Rival firm to acquire troubled Enron

Leading energy trader hit by financial woes

November 10, 2001|By NEW YORK TIMES NEWS SERVICE

With its stock plunging and its finances in doubt, the world's largest energy trader, Enron Corp., agreed yesterday to be acquired by rival Dynegy Inc., for about $9 billion in stock and the assumption of $13 billion in debt.

The deal is an extraordinary turnabout for Enron, a Houston-based company that had been a driving force behind electricity deregulation nationwide.

Its chairman, Kenneth L. Lay, a major contributor to the Republican Party, provided political influence, and its former chief executive, Jefferey K. Skilling, helped create financial markets for the trading of electricity and natural gas.

But last winter, when California's effort to deregulate the electricity market led to soaring power prices and rolling blackouts, Enron was the target of much criticism and political anger.

Recent disclosures of discrepancies in Enron's financial statements and an investigation by the Securities and Exchange Commission sent the company's shares plunging to their lowest level in a decade this week.

As other companies became wary of doing business with it and additional financing withered, Enron apparently had little choice but to find a buyer.

For critics who had complained about Enron's market power and its dominance, the combination with Dynegy poses additional concerns.

Intense scrutiny expected

Dynegy's acquisition of Enron will be reviewed by state and federal agencies, led by the Justice Department and the Federal Energy Regulatory commission. Analysts said yesterday that they expect intense scrutiny of the combined companies' holdings in California, where Dynegy owns power-generating plants and Enron controls much of the supply of natural gas, fuel for the state's electric power plants.

Buying Enron at a deep discount - the company has lost $60 billion in market value this year - could make Dynegy the dominant trader of electricity and natural gas. But the agreement also carries big risks for Dynegy, which will also take on Enron's substantial debt and a web of partnerships and complex transactions that Enron has spun over the last decade.

The agreement was hastily put together this week after Enron found itself unable to attract additional financing and faced a downgrade in its credit rating that could have forced it to pay off $3.3 billion in debt.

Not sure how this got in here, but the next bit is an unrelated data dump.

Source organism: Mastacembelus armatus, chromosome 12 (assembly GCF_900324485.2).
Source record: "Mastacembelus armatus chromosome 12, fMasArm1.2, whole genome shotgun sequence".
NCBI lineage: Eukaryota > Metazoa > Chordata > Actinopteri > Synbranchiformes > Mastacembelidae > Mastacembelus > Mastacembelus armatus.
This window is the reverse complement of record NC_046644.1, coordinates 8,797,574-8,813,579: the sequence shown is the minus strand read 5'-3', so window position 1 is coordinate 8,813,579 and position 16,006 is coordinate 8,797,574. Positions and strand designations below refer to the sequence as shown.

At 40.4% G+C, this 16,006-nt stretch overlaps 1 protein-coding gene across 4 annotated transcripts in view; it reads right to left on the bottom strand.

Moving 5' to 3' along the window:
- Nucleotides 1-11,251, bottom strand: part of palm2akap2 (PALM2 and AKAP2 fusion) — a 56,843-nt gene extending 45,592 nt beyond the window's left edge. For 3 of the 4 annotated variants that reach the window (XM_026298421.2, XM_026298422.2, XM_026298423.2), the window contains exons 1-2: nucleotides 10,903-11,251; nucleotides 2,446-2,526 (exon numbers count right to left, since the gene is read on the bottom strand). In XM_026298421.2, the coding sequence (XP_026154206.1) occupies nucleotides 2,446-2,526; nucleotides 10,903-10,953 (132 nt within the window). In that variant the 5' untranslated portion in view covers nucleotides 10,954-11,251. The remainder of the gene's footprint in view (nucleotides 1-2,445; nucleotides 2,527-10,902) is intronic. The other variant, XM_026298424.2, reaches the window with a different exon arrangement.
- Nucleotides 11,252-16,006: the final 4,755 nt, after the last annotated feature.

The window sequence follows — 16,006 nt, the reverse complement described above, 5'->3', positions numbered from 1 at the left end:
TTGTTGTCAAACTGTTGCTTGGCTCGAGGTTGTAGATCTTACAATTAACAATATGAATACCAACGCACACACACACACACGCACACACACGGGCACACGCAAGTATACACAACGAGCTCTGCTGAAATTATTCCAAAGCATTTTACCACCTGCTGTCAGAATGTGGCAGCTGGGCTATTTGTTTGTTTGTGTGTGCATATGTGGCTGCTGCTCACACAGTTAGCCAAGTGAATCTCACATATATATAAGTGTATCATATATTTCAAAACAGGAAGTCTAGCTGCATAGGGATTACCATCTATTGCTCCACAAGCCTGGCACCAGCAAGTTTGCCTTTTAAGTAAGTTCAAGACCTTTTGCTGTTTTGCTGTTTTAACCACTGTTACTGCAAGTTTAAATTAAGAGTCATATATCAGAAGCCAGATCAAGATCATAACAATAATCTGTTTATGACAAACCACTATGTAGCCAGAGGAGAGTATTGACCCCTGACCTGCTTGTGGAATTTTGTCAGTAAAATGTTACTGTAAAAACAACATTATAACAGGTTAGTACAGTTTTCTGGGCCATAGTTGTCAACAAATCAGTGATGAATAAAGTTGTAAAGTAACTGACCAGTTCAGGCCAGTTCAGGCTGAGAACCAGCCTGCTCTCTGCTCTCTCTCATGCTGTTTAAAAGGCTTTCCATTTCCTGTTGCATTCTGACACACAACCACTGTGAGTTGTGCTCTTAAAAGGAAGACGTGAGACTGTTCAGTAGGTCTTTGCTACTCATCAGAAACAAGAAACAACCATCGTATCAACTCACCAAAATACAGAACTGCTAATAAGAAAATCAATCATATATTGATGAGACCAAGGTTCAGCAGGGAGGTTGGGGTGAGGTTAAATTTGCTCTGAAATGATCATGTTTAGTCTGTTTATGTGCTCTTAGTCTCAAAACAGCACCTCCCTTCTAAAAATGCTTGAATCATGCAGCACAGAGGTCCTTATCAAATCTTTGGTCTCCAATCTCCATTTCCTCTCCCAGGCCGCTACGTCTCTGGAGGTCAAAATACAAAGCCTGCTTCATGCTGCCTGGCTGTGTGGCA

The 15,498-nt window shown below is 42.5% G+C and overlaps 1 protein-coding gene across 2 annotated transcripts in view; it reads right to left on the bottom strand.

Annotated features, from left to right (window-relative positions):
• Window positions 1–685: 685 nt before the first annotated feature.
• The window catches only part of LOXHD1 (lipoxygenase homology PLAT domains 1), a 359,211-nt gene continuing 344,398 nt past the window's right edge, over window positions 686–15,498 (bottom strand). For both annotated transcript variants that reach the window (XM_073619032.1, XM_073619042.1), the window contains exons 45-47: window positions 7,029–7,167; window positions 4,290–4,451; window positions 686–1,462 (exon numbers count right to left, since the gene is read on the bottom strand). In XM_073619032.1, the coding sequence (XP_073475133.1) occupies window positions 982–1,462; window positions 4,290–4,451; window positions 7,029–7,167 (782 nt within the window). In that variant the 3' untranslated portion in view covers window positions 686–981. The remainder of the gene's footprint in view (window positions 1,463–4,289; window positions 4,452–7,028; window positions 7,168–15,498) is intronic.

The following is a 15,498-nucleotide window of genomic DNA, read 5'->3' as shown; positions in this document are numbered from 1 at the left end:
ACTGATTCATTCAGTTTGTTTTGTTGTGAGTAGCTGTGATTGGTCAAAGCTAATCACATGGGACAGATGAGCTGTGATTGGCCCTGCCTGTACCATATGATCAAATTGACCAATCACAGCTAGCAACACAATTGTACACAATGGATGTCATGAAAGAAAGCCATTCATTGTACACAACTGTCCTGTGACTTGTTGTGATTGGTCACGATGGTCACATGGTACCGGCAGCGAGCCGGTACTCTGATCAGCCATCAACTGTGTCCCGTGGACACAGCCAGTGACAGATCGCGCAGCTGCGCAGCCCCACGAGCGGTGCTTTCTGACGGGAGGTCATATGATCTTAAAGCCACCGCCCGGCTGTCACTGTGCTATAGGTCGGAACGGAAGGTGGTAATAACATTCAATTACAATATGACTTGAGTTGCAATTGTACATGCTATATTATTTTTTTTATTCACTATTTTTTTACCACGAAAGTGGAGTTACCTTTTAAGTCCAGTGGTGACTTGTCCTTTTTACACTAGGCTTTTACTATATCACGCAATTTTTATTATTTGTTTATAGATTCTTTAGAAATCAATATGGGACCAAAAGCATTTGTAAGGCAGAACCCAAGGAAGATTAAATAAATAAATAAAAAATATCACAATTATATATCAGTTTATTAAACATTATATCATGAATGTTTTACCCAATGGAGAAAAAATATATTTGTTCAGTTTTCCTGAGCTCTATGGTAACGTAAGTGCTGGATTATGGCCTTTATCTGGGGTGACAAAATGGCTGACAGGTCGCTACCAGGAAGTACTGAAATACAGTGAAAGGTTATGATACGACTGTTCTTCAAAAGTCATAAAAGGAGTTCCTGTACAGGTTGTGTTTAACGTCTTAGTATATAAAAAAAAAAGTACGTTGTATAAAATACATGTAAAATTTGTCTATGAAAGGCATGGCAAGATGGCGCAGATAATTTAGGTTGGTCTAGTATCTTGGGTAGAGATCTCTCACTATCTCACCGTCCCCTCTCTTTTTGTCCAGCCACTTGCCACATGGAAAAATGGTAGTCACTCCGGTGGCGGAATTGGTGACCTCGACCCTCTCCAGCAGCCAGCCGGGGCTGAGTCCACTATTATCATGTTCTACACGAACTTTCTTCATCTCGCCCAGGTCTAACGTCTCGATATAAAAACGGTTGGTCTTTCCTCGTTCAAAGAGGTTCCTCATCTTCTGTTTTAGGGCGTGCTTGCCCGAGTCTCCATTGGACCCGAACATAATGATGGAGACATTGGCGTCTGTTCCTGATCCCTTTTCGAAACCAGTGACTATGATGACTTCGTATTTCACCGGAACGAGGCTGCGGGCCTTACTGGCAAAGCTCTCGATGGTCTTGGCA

In addition to the $13 billion in debt that Enron carries on its books, it has guaranteed at least $4 billion in loans off its balance sheet, and the hidden debt could total as much as $10 billion, said Carol Coale, a stock analyst with Prudential Securities.

`I'm confident'

Chuck Watson, Dynegy's chairman and chief executive, said yesterday that Dynegy will be able to sort through Enron's tangled finances. "We know the company well," Watson said. "It's not like we just started fresh. I'm confident that it's as solid as we thought it was."

The new company will combine Enron's 25,000-mile natural gas pipeline system with the 1,500 power plants that Dynegy owns worldwide and Illinois Power, a Dynegy subsidiary with 650,000 customers in Illinois.

The most important asset Dynegy will acquire is Enron's trading desk. The combined company will be the largest energy trader in the United States, trading more than twice as much power and natural gas as its closest competitors.

Watson said the company does not expect to sell significant properties and that the deal should pass regulatory scrutiny. "There's really not a lot of overlap in assets," he said.

Watson and Steve Bergstrom, Dynegy's president, will hold those positions in the new company, which will be called Dynegy and will remain in Houston.

Lay, who created Enron in the mid-1980s, will not have a role in the combined company's daily operations. He has been asked to join its board but has not responded.

"The last three weeks haven't been a lot of fun," he said.

In a statement announcing the agreement late yesterday, Watson said he was confident that the merger would produce a strong new company.

"Enron is the ideal strategic partner for Dynegy," Watson said. "We will keep a strong balance sheet and straightforward financial structure as key priorities."

$4 billion infusion

To shore up Enron's finances, Dynegy will immediately put $1.5 billion into Enron. The oil company ChevronTexaco will bolster Dynegy with an additional $2.5 billion. ChevronTexaco owns 27 percent of Dynegy.

Investors appeared comfortable yesterday Friday that Dynegy can make the deal work. After falling $3, to $33, Wednesday, when the companies first said they were in discussions, Dynegy shares rose $5.76 Thursday and yesterday and closed the week at $38.76.

As it works to get the deal approved, Dynegy will have to persuade Enron's traders, the most important asset, to stay with the combined company.

The pain of the stock's 90 percent plunge this year will not be equally shared. Some Enron employees have held onto their shares and seen their retirement accounts eviscerated. Meanwhile, Lay, Skilling and other former and current executives sold hundreds of millions of dollars in Enron stock last year and this year.

Some investors and analysts say the problems with Enron's finances could extend beyond the partnerships that have been the subject of Wall Street's scrutiny in the past month.

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